Patients should be advised to stop taking their SGLT2 inhibitor when they are unwell (‘sick day rules’), to decrease the risk of DKA, and to restart them when they are feeling well (however, patients on insulin should be reminded not to stop their insulin). Patients should be counselled on the common signs of DKA: nausea, vomiting, breath smelling of pear drops, deep and laboured breathing, rapid heartbeat, and confusion. They should be advised to seek help if they think they are developing DKA; a healthcare professional should then check their ketones.

Practice-changing results

NICE currently recommends SGLT2 inhibitors for T2DM as monotherapy when metformin, sulphonylureas or pioglitazone are inappropriate, or as a third-line option used alongside any combination of the latter[17]
. But, until recently, guidance on these agents has been based solely on evidence of their efficacy for lowering blood glucose.

CREDENCE is the first clinical trial powered to demonstrate the benefits of an SGLT2 inhibitors in T2DM-related CKD and showed fantastic results for its primary endpoint. SGLT2 inhibitors appear to not only reduce the risk of CVD, but also preserve renal function in CKD; they delay, and, in some cases, prevent the need for renal replacement therapies. They provide this benefit even in patients with low eGFR, regardless of glucose efficacy.

The results of subsequent renal outcome trials, EMPA-KIDNEY (Study of heart and kidney protection with empagliflozin) and DAPA-CKD (Study to evaluate the effect of dapagliflozin on renal outcomes and cardiovascular mortality in patients with chronic kidney disease) are eagerly awaited. NICE must consider the results of these trials, and CREDENCE — which suggests huge changes to current treatment pathways — in updates to its diabetes guidance.

The structure of our national guidance should be updated to reflect the more individualised approach adopted by the EASD and ADA, where SGLT2 inhibitors become a first-line treatment option for patients with diabetes-related CKD.

Matthew Heppel, clinical pharmacist, Hull and East Yorkshire Hospitals NHS Trust


[1] Diabetes UK. 2018. Available at: (accessed September 2019)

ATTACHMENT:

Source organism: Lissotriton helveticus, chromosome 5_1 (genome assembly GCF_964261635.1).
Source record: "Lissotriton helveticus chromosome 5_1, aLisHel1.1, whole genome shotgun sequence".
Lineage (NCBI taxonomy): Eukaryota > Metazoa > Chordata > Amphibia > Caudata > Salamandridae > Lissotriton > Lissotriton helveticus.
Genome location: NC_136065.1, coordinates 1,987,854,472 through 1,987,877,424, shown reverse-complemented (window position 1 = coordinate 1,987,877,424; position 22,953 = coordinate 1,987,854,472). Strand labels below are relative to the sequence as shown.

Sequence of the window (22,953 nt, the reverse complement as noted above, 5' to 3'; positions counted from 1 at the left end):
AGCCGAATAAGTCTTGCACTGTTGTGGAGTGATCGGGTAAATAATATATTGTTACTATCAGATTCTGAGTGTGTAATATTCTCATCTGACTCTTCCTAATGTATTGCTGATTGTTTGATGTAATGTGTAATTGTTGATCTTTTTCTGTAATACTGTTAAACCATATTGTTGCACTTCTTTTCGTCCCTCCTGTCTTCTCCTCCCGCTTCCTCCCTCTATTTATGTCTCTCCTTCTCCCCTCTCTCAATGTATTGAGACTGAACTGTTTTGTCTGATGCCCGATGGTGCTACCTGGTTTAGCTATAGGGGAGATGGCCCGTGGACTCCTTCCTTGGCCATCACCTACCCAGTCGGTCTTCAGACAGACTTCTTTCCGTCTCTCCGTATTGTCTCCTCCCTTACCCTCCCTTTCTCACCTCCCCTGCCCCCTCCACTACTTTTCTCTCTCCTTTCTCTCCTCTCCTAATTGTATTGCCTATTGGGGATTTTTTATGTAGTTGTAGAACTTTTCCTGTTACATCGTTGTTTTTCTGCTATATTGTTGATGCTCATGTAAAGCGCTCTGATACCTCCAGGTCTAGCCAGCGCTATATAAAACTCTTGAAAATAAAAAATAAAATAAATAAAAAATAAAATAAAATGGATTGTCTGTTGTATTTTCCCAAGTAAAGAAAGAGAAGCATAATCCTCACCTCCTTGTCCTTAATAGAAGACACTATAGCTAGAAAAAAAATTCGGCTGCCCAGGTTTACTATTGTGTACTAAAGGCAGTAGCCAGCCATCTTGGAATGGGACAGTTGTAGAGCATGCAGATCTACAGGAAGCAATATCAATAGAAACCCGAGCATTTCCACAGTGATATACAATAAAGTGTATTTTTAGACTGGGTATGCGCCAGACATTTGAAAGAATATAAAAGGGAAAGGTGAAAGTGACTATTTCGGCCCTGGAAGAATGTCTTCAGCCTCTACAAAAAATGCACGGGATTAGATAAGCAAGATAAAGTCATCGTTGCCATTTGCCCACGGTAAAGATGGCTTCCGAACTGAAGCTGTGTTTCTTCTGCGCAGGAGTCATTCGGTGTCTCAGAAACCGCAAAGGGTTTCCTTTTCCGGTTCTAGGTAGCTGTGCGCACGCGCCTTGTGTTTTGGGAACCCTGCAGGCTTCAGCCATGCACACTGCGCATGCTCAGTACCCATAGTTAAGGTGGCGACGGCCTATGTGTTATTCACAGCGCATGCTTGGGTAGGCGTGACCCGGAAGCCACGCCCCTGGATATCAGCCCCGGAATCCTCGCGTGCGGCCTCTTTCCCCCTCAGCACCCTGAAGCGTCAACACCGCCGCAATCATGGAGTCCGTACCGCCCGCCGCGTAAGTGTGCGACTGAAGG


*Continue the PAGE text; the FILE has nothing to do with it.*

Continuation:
[2] Diabetes UK. 2019. Available at: (accessed September 2019)

[3] Lewis EJ, Hunsicker LG, Bain RP et al. N Engl J Med 1993;329:1456–1462. doi: 10.1056/NEJM199311113292004

[4] Ravid M, Brosh D, Levi Z et al. Ann Intern Med 1998;128:982–988. doi: 10.7326/0003-4819-128-12_part_1-199806150-00004

[5] Heart Outcomes Prevention Evaluation (HOPE) Study Investigators. Lancet 2000;355(9200):253–259. doi: 10.1016/S0140-6736(99)12323-7

[6] Brenner BM, Cooper ME, Zeeuw D et al. N Engl J Med 2001;345:861–869. doi: 10.1056/NEJMoa011161

[7] National Institute for Health and Care Excellence. 2014. Available at: (accessed September 2019)

[8] Umanath K, Lewis JB. Am J Kidney Dis 2018;71(6):884–895. doi: 10.1053/j.ajkd.2017.10.026

[9] Zinman B, Wanner C, Lachin JM et al. New Engl J Med 2015;373:2117–2128. doi: 10.1056/NEJMoa1504720

[10] UK Prospective Diabetes Study (UKPDS) Group. Lancet 1998;352(9131):837–853. doi: 10.1016/S0140-6736(98)07019-6

[11] Neal B, Perkovic V, Mahaffey KW et al. New Engl J Med 2017;377:644–657. doi: 10.1056/NEJMoa1611925

[12] Wiviott SD, Raz I, Bonaca MP et al. New Engl J Med 2019;380:347–357. doi: 10.1056/NEJMoa1812389

[13] Kosiborod M, Cavender MA, Fu AZ et al. Circulation 2017;136(6):249–259. doi: 10.1161/CIRCULATIONAHA.117.02919

[14] Davies MJ, D’Alessio DA, Fradkin J et al. Diabetologia 2018;61(12):2461–2498. doi: 10.1007/s00125-018-4729-5

[15] Perkovic V, Jardine MJ, Neal B et al.  New Engl J Med 2019;380:2295–2306. doi: 10.1056/NEJMoa1811744

[16] Medicines and Healthcare products Regulatory Agency. 2016. Available at: (accessed September 2019)

[17] National Institute for Health and Care Excellence. 2015. Available at: (accessed September 2019)

Last updated
The Pharmaceutical Journal, PJ, September 2019, Vol 303, No 7929;303(7929):DOI:10.1211/PJ.2019.20207078